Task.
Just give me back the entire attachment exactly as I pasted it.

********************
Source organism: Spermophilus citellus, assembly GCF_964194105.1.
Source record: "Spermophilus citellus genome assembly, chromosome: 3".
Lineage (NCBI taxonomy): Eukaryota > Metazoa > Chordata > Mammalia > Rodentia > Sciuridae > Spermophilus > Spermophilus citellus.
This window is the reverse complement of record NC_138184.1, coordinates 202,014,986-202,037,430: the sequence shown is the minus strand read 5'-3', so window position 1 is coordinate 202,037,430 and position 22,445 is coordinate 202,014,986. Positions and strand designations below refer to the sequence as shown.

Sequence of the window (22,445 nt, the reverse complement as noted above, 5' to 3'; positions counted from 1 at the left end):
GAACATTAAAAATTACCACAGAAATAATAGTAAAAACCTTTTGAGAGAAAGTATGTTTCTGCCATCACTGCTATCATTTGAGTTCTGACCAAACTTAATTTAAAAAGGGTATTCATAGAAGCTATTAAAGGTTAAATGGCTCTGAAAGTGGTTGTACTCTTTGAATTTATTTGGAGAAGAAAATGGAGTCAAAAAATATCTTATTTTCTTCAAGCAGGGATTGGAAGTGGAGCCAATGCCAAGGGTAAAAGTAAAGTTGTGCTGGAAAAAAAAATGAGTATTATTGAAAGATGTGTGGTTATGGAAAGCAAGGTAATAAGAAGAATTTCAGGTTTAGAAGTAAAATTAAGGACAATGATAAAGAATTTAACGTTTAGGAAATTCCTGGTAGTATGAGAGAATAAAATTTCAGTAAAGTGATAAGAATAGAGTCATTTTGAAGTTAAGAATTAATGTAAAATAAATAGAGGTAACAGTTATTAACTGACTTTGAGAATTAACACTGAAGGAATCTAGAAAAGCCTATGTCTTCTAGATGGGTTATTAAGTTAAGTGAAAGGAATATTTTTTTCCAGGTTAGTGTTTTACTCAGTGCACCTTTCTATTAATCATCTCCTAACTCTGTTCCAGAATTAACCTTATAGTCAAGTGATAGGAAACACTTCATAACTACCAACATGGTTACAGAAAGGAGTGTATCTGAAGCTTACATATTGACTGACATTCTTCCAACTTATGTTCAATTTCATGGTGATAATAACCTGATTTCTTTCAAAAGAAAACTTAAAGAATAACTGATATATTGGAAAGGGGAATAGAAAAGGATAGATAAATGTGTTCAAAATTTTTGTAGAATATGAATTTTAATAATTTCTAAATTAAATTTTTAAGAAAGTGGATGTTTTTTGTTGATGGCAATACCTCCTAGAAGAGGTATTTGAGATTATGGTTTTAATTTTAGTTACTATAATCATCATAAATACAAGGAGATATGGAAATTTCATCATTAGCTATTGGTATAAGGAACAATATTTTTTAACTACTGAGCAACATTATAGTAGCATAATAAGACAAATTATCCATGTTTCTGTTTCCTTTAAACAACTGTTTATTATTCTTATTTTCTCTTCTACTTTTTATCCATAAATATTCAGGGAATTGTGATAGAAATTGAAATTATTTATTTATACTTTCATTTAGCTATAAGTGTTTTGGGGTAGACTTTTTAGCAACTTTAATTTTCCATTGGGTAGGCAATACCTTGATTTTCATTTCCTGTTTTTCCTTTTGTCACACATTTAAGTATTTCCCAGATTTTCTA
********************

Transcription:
Source organism: Spermophilus citellus, assembly GCF_964194105.1.
Source record: "Spermophilus citellus genome assembly, chromosome: 3".
Lineage (NCBI taxonomy): Eukaryota > Metazoa > Chordata > Mammalia > Rodentia > Sciuridae > Spermophilus > Spermophilus citellus.
This window is the reverse complement of record NC_138184.1, coordinates 202,014,986-202,037,430: the sequence shown is the minus strand read 5'-3', so window position 1 is coordinate 202,037,430 and position 22,445 is coordinate 202,014,986. Positions and strand designations below refer to the sequence as shown.

Sequence of the window (22,445 nt, the reverse complement as noted above, 5' to 3'; positions counted from 1 at the left end):
GAACATTAAAAATTACCACAGAAATAATAGTAAAAACCTTTTGAGAGAAAGTATGTTTCTGCCATCACTGCTATCATTTGAGTTCTGACCAAACTTAATTTAAAAAGGGTATTCATAGAAGCTATTAAAGGTTAAATGGCTCTGAAAGTGGTTGTACTCTTTGAATTTATTTGGAGAAGAAAATGGAGTCAAAAAATATCTTATTTTCTTCAAGCAGGGATTGGAAGTGGAGCCAATGCCAAGGGTAAAAGTAAAGTTGTGCTGGAAAAAAAAATGAGTATTATTGAAAGATGTGTGGTTATGGAAAGCAAGGTAATAAGAAGAATTTCAGGTTTAGAAGTAAAATTAAGGACAATGATAAAGAATTTAACGTTTAGGAAATTCCTGGTAGTATGAGAGAATAAAATTTCAGTAAAGTGATAAGAATAGAGTCATTTTGAAGTTAAGAATTAATGTAAAATAAATAGAGGTAACAGTTATTAACTGACTTTGAGAATTAACACTGAAGGAATCTAGAAAAGCCTATGTCTTCTAGATGGGTTATTAAGTTAAGTGAAAGGAATATTTTTTTCCAGGTTAGTGTTTTACTCAGTGCACCTTTCTATTAATCATCTCCTAACTCTGTTCCAGAATTAACCTTATAGTCAAGTGATAGGAAACACTTCATAACTACCAACATGGTTACAGAAAGGAGTGTATCTGAAGCTTACATATTGACTGACATTCTTCCAACTTATGTTCAATTTCATGGTGATAATAACCTGATTTCTTTCAAAAGAAAACTTAAAGAATAACTGATATATTGGAAAGGGGAATAGAAAAGGATAGATAAATGTGTTCAAAATTTTTGTAGAATATGAATTTTAATAATTTCTAAATTAAATTTTTAAGAAAGTGGATGTTTTTTGTTGATGGCAATACCTCCTAGAAGAGGTATTTGAGATTATGGTTTTAATTTTAGTTACTATAATCATCATAAATACAAGGAGATATGGAAATTTCATCATTAGCTATTGGTATAAGGAACAATATTTTTTAACTACTGAGCAACATTATAGTAGCATAATAAGACAAATTATCCATGTTTCTGTTTCCTTTAAACAACTGTTTATTATTCTTATTTTCTCTTCTACTTTTTATCCATAAATATTCAGGGAATTGTGATAGAAATTGAAATTATTTATTTATACTTTCATTTAGCTATAAGTGTTTTGGGGTAGACTTTTTAGCAACTTTAATTTTCCATTGGGTAGGCAATACCTTGATTTTCATTTCCTGTTTTTCCTTTTGTCACACATTTAAGTATTTCCCAGATTTTCTA